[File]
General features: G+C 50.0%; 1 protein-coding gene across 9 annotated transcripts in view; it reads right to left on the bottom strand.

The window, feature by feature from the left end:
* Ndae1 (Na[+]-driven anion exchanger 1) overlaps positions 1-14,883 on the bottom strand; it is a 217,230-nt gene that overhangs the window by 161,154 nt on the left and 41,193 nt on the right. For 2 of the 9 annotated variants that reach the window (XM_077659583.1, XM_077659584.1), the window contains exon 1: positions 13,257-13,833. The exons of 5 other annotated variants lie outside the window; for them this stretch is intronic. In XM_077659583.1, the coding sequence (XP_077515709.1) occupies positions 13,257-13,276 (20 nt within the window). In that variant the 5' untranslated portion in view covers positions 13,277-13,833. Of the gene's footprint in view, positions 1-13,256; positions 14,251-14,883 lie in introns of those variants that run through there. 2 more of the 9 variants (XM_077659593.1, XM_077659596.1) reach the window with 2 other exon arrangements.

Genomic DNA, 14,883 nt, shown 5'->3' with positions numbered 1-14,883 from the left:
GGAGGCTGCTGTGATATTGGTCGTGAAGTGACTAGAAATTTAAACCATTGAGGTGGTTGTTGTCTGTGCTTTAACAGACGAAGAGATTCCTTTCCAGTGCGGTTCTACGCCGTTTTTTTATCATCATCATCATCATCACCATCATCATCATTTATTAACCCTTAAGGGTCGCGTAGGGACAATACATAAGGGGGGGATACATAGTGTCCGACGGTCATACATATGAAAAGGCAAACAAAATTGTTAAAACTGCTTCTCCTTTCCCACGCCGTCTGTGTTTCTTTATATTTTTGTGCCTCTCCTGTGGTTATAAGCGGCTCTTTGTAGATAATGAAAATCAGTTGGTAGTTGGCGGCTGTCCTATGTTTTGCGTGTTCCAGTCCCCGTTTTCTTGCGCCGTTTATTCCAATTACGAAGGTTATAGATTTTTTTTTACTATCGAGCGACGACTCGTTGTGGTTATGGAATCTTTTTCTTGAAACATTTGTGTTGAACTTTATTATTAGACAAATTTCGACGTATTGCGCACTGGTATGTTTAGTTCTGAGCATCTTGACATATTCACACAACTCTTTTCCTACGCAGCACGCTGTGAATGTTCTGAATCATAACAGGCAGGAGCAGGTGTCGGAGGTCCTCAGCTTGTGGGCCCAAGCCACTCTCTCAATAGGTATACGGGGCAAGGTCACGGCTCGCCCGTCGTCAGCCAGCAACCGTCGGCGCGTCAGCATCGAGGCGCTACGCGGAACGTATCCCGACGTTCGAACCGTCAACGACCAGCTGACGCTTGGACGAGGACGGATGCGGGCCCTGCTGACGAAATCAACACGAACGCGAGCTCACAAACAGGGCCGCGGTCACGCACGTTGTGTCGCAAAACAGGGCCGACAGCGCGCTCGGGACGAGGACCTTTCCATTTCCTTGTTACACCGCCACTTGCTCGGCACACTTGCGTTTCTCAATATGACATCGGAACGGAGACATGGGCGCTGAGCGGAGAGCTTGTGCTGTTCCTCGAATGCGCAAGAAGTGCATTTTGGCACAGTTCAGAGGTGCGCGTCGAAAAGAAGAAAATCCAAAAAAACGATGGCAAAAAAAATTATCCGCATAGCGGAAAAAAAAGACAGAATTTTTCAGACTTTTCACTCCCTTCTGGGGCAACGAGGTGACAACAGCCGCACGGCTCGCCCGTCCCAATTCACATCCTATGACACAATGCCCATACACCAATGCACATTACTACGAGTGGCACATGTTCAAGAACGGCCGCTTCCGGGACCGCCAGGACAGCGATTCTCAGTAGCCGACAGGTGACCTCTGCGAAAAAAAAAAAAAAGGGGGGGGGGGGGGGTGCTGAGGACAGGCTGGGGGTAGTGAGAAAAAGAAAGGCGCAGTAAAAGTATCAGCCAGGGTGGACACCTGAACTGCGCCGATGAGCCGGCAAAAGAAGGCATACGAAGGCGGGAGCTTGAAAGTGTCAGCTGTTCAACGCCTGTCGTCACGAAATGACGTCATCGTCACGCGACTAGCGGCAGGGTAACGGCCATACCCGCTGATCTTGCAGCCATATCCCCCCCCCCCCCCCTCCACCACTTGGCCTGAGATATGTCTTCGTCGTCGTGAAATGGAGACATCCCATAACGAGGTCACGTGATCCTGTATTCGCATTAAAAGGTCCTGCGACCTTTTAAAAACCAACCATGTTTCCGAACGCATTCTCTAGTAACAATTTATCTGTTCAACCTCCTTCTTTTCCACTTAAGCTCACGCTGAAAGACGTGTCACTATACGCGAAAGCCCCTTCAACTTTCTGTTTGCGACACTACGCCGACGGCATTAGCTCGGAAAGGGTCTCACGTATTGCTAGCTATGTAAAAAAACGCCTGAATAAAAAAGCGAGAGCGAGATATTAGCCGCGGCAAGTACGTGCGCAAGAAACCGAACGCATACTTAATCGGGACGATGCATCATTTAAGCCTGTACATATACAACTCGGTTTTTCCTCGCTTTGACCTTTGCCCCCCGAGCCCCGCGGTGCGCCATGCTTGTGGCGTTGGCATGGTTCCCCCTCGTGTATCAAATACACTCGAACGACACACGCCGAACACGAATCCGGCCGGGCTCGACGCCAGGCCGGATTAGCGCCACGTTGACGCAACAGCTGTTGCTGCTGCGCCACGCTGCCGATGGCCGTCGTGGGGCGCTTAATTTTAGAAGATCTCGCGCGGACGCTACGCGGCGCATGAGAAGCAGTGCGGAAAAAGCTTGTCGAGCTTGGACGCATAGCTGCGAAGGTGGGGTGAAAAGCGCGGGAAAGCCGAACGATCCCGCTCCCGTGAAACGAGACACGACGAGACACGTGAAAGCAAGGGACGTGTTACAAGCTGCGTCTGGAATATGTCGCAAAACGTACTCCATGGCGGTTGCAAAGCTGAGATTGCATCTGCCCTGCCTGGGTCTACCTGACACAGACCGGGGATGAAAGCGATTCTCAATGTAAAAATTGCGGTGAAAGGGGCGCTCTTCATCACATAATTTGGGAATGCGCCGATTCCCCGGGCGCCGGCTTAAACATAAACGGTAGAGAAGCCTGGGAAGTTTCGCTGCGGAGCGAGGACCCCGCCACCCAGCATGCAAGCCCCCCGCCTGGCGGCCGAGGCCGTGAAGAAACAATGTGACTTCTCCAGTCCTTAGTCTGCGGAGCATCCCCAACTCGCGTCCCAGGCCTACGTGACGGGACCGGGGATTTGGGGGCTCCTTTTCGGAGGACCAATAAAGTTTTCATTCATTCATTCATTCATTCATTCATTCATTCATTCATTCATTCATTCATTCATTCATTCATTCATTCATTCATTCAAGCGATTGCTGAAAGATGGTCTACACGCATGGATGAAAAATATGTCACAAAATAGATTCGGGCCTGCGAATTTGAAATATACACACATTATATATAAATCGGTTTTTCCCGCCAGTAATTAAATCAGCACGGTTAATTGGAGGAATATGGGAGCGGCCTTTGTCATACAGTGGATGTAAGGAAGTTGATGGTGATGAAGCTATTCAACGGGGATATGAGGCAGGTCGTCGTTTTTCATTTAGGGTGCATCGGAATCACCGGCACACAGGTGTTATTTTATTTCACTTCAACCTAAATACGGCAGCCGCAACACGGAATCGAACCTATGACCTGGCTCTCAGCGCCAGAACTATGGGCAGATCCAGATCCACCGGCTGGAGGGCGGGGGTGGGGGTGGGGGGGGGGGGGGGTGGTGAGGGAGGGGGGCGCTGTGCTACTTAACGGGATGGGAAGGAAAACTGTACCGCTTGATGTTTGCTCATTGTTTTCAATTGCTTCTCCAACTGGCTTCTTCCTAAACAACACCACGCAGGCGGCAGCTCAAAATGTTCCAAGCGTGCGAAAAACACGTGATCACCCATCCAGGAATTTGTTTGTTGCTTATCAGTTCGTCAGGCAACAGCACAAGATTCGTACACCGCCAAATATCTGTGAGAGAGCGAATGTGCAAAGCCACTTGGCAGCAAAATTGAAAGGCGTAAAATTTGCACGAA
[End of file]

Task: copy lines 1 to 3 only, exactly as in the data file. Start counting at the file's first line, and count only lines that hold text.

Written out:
General features: G+C 50.0%; 1 protein-coding gene across 9 annotated transcripts in view; it reads right to left on the bottom strand.

The window, feature by feature from the left end:
* Ndae1 (Na[+]-driven anion exchanger 1) overlaps positions 1-14,883 on the bottom strand; it is a 217,230-nt gene that overhangs the window by 161,154 nt on the left and 41,193 nt on the right. For 2 of the 9 annotated variants that reach the window (XM_077659583.1, XM_077659584.1), the window contains exon 1: positions 13,257-13,833. The exons of 5 other annotated variants lie outside the window; for them this stretch is intronic. In XM_077659583.1, the coding sequence (XP_077515709.1) occupies positions 13,257-13,276 (20 nt within the window). In that variant the 5' untranslated portion in view covers positions 13,277-13,833. Of the gene's footprint in view, positions 1-13,256; positions 14,251-14,883 lie in introns of those variants that run through there. 2 more of the 9 variants (XM_077659593.1, XM_077659596.1) reach the window with 2 other exon arrangements.